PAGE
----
Photos by JODY AREMBAND / THE EAGLE
It’s time for a kitchen upgrade, y’all! No, I’m not Paula Deen, but I am done with the stereotypical college diet of ramen noodles and pizza.
TDR may have gotten a facelift, but sometimes (more often than not) it still doesn’t cut it. Essentially, this column will be a guide to cooking for the AU student who wants to eat like a real adult. Rather than giving you all recipes — that’s what the Internet is for—I’ll talk about some of the basic skills that are the foundation of all good cooking.
So, what’s for dinner?
I don’t know about you, but I am in the mood for something Italian. Risotto, which may seem like a complicated dish, is actually very easy to make and can really last if you make a big portion.
Step 1: Start with the rice
The most ideal kind of rice to cook with is short-grain rice, because it can hold a lot of liquid. The best kinds to choose from are carnaroli, arborio, baldo and vialone nano. It doesn’t need to be rinsed for this dish, so just put it in the pot. Remember to take into account that rice triples in size.
Now for the most important rule in cooking: taste whatever you’re cooking throughout the process. You can’t really do this with baked goods, but here it’s essential to figure out when the rice is done.
Step 2: Add stock
Any kind you want to use is fine. Most people use chicken or vegetable stock, but I personally think it doesn’t make a huge difference with the flavor. To make the risotto, cook the rice on medium-high heat, stirring often and continually adding stock. It’s a bit of a wait to get the right consistency, but you’ll appreciate the upgrade from the mac and cheese. Trust me.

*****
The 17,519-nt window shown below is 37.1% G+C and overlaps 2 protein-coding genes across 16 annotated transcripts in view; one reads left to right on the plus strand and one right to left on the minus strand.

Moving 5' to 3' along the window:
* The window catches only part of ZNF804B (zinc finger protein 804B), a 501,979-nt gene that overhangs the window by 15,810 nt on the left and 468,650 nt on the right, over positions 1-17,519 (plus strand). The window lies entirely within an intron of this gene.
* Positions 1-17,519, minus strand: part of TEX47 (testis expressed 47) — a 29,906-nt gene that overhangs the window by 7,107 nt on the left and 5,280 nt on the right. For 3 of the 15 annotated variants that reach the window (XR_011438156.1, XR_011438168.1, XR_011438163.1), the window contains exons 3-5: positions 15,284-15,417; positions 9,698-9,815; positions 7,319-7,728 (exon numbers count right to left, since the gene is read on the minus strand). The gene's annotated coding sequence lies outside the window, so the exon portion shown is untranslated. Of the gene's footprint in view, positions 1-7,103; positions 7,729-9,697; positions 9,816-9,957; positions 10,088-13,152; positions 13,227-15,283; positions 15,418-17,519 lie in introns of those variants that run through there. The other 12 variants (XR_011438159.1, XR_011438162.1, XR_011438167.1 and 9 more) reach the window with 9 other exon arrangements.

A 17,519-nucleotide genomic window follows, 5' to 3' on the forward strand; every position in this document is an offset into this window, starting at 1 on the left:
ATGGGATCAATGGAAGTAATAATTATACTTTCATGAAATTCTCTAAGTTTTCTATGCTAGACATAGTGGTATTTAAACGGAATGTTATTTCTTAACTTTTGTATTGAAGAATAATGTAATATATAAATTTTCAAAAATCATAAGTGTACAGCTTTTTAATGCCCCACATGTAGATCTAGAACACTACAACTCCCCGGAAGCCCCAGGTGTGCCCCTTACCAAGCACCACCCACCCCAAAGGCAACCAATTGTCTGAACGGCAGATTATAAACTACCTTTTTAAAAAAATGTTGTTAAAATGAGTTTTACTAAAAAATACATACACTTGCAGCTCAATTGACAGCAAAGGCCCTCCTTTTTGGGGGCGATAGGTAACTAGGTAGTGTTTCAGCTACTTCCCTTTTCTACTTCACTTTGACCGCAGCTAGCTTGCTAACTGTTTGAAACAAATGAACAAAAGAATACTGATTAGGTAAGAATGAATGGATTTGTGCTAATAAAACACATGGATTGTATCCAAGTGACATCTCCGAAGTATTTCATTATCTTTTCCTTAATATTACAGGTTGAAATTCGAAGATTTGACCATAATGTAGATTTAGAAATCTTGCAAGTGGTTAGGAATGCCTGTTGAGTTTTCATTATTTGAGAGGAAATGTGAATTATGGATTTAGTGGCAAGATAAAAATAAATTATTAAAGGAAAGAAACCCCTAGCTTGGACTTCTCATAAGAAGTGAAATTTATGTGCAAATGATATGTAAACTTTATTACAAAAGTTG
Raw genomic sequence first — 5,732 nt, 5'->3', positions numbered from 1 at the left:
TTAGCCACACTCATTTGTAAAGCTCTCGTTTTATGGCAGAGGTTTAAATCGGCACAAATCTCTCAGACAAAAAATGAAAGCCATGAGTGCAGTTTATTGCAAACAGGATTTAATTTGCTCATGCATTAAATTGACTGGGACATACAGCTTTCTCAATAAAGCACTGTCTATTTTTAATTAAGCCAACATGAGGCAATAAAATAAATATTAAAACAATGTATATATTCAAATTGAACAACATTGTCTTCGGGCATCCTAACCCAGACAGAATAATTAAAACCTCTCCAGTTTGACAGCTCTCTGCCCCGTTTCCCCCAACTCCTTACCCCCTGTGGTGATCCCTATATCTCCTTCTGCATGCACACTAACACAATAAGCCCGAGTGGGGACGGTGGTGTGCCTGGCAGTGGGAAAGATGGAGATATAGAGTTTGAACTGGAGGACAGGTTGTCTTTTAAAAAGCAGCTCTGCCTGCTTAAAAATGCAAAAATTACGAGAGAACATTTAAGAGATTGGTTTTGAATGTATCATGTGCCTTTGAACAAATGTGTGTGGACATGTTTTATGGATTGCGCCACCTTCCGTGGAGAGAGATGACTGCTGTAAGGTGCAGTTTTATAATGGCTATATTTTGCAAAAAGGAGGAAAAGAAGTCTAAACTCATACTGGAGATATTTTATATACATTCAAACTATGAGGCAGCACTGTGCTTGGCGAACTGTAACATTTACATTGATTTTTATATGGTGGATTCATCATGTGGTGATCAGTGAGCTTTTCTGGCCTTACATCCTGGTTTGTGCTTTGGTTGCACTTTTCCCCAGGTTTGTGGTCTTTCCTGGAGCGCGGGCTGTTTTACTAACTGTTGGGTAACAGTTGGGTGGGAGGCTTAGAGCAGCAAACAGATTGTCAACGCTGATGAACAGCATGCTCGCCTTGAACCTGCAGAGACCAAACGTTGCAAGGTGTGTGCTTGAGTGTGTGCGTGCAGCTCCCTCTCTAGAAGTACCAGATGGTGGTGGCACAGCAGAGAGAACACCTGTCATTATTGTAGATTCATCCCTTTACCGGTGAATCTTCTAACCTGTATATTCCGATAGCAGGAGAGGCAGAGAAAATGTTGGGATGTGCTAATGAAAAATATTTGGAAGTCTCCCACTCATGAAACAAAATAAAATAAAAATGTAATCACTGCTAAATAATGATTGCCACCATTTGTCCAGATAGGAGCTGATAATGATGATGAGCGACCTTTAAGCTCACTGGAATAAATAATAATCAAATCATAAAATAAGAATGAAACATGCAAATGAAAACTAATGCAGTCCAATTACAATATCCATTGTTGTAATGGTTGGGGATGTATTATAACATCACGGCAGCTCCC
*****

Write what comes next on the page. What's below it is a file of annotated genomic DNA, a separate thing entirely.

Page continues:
Step 3: Adding your flavors
Once the rice has almost fully plumped up from absorbing the stock, you’re ready to start adding your flavors, like cheese and some vegetables. There are some classic flavors like asparagus and mushroom, but one of the great things about risotto is that it pairs well with almost any type of seasoning.
My personal favorite is tomato and mushroom with parmesan cheese. Dice the tomato, thinly slice the mushrooms and stir them in when you’re almost done so the flavors can fully absorb. Note on the mushrooms: make sure you wash them really well. It seems like a no-brainer, but if you don’t scrub them, they will make the whole dish taste like dirt.
Step 4: Stir in the cheese!
We add the cheese last so it can fully melt into the risotto without sticking to the pot and never making it to the plate.
Make sure you share with your roommates!